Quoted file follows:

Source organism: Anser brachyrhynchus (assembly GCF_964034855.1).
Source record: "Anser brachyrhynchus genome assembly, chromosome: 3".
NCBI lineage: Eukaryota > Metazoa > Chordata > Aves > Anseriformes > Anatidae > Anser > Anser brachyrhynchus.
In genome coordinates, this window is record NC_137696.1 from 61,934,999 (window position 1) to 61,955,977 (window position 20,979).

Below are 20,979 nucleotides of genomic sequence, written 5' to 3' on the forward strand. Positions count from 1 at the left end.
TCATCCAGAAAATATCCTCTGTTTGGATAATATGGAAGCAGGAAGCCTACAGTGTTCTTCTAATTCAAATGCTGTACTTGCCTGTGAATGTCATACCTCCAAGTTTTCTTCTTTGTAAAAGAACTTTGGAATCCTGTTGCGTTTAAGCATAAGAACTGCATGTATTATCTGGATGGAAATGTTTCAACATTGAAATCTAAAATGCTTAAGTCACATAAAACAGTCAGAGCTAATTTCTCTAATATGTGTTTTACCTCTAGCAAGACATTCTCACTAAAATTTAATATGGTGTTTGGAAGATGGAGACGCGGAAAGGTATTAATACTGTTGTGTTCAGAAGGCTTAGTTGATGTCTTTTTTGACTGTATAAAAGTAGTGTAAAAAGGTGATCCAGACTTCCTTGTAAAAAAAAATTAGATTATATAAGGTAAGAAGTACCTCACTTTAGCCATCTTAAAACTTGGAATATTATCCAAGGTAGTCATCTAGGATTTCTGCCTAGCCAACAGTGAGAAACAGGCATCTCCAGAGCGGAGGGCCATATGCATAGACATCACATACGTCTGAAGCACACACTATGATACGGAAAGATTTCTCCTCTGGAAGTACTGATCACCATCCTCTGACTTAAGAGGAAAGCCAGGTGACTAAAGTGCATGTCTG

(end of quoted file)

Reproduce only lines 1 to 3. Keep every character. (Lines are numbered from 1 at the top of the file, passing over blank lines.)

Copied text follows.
Source organism: Anser brachyrhynchus (assembly GCF_964034855.1).
Source record: "Anser brachyrhynchus genome assembly, chromosome: 3".
NCBI lineage: Eukaryota > Metazoa > Chordata > Aves > Anseriformes > Anatidae > Anser > Anser brachyrhynchus.